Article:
Zed Decoded: Async Rust

Welcome to the first article in a new series called Zed Decoded. In Zed Decoded I'm going to take a close look at Zed — how it's built, which data structures it uses, which technologies and techniques, what features it has, which bugs we ran into. The best part? I won't do this alone, but get to interview and ask my colleagues here at Zed about everything I want to know.

Companion Video: Async Rust

This post comes with a 1hr companion video, in which Thorsten and Antonio explore how Zed uses async Rust — in Zed. It's a loose conversation that focuses on the code and dives a bit deeper into some topics that didn't fit into the post.

Watch the video here: https://youtu.be/gkU4NGSe21I

The first topic that was on my list: async Rust and how it's used in Zed. Over the past few months I've become quite fascinated with async Rust — Zed's the first codebase I've worked in that uses it — so I decided to sit down and ask Antonio, one of Zed's co-founders, about how we use async Rust in Zed.

We won't get into the details of async Rust itself (familiarity with that is to be expected if you want to understand the nitty-gritty of the code we'll see), but instead focus on how Zed uses async Rust to build a high-performance, native application: what async code looks like on the application level, which runtime it uses, why it uses that runtime.

Writing async Rust with GPUI

Let's jump right into the deep end. Here is a snippet of code that's representative of async code in the Zed codebase:

fn show_cursor_names(&mut self, cx: &mut ViewContext<Self>) {
    self.show_cursor_names = true;
    cx.spawn(|this, mut cx| async move {
        this.update(&mut cx, |this, cx| {
            this.show_cursor_names = false;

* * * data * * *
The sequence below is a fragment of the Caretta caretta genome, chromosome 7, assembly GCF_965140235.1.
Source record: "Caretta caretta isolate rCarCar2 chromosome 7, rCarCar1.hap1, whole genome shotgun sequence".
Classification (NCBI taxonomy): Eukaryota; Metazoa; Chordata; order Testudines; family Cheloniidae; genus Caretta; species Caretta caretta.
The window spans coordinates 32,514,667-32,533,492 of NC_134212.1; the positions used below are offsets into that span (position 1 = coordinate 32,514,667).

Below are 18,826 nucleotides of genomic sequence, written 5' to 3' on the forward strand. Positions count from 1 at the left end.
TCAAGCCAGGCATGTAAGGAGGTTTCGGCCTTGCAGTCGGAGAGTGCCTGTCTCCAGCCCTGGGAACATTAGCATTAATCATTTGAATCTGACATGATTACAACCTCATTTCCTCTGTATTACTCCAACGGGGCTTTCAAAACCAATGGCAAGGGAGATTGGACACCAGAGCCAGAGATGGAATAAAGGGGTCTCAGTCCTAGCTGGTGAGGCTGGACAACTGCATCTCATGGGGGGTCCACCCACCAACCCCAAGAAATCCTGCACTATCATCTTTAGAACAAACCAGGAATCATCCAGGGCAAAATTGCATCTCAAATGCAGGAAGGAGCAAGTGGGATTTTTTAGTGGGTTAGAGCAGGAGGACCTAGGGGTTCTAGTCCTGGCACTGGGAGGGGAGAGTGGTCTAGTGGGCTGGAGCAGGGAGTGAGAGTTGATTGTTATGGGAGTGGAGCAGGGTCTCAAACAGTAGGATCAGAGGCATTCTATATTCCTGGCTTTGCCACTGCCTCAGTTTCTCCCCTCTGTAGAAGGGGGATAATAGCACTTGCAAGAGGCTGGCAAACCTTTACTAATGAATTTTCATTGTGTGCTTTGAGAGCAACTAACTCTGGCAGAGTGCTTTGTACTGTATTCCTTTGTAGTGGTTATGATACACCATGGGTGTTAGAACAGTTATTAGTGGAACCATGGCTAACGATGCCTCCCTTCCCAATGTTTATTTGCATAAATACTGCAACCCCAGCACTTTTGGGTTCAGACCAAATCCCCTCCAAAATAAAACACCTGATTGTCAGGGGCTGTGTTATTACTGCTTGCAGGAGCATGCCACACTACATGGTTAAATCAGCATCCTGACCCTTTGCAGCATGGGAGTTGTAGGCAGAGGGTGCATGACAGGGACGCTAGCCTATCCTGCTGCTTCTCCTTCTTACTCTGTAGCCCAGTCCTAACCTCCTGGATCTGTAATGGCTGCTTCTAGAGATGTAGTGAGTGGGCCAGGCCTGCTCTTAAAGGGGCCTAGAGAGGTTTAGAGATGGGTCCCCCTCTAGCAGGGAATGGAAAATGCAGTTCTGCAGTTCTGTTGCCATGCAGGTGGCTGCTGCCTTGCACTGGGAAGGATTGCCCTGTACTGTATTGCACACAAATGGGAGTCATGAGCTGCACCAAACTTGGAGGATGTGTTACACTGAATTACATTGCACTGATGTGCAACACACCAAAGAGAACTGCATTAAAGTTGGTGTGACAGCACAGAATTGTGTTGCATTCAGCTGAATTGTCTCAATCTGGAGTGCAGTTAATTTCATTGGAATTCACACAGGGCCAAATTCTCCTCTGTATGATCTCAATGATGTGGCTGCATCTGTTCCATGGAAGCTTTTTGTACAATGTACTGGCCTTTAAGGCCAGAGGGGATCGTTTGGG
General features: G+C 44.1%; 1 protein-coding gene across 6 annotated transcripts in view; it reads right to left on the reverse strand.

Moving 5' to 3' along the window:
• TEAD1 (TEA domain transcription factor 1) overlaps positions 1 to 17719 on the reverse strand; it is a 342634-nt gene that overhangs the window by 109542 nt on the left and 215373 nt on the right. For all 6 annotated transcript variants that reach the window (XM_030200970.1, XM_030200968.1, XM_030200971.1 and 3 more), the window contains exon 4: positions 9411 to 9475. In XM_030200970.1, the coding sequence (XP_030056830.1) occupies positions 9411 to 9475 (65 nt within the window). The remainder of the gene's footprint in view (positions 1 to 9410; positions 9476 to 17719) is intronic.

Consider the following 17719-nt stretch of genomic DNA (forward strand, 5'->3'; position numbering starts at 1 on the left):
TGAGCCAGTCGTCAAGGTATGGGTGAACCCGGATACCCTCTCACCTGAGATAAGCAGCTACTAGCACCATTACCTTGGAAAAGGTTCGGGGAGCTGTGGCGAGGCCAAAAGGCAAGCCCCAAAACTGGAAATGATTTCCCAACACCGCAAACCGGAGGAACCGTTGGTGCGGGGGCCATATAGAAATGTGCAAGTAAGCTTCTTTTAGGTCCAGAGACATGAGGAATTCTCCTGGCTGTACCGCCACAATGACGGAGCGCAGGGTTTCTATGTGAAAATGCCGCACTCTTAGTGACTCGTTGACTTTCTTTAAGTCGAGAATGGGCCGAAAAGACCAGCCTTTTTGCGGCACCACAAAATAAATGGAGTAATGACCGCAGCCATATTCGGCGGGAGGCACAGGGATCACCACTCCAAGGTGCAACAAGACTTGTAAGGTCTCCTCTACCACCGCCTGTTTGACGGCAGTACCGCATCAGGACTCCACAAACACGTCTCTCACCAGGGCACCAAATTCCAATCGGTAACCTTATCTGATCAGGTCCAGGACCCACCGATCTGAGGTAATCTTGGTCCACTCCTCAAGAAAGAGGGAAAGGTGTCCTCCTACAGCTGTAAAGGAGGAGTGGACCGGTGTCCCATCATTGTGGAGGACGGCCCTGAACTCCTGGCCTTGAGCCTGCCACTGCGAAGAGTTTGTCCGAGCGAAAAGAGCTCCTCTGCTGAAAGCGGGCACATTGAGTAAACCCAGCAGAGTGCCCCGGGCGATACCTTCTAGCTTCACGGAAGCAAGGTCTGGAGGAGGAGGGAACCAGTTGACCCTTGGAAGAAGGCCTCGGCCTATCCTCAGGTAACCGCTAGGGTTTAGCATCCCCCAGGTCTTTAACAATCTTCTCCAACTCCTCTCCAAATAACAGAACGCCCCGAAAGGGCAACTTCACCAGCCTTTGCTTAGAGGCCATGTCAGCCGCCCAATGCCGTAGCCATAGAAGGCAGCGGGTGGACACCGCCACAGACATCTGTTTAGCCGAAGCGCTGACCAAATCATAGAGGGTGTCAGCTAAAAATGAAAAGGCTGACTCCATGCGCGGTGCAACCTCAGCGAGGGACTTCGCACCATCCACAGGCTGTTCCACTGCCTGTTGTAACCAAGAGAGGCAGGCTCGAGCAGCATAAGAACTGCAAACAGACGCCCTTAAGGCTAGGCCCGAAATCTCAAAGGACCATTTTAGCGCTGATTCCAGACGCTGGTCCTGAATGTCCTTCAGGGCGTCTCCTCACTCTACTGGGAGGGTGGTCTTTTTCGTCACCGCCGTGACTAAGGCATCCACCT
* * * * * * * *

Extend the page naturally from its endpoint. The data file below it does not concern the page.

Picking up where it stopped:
It's a function from our Editor. When it's called, Zed shows the names of the owners of each cursor: your name or the names of the people you're collaborating with. It's called, for example, when the editor is re-focused, so you can quickly see who's doing what and where.

What show_cursor_names does is the following:

  • Toggle on Editor.show_cursor_names and trigger a re-render of the editor. When Editor.show_cursor_names is true, cursor names will be rendered.
  • Spawn a task that sleeps for CURSOR_VISIBLE_FOR, turn the cursors off, and trigger another re-render.

If you've ever written async Rust before, you can spot some familiar elements in the code: there's a .spawn, there's an async move, there's an await. And if you've ever used the async_task crate before, this might remind you of code like this:

let ex = Executor::new();
ex.spawn(async {
    loop {

That's because Zed uses async_task for its Task type. But in this example there's an Executor — where is that in the Zed code? And what does cx.background_executor() do? Good questions, let's find answers.

macOS as our async runtime

One remarkable thing about async Rust is that it allows you to choose your own runtime. That's different from a lot of other languages (such as JavaScript) in which you can also write asynchronous code. Runtime isn't a term with very sharp definition, but for our purposes here, we can say that a runtime is the thing that runs your asynchronous code and provides you with utilities such as .spawn and something like an Executor.

The most popular of these runtimes is probably tokio. But there's also smol, embassy and others. Choosing and switching runtimes comes with tradeoffs, they are only interchangable to a degree, but it is possible.

In Zed for macOS, as it turns out, we don't use any one of these. We also don't use async_task's Executor. But there has to be something to execute the asynchronous code, right? Otherwise I wouldn't be typing these lines in Zed.

So what then does cx.spawn do and what is the cx.background_executor()? Let's take a look. Here are three relevant methods from GPUI's AppContext:

// crates/gpui/src/app.rs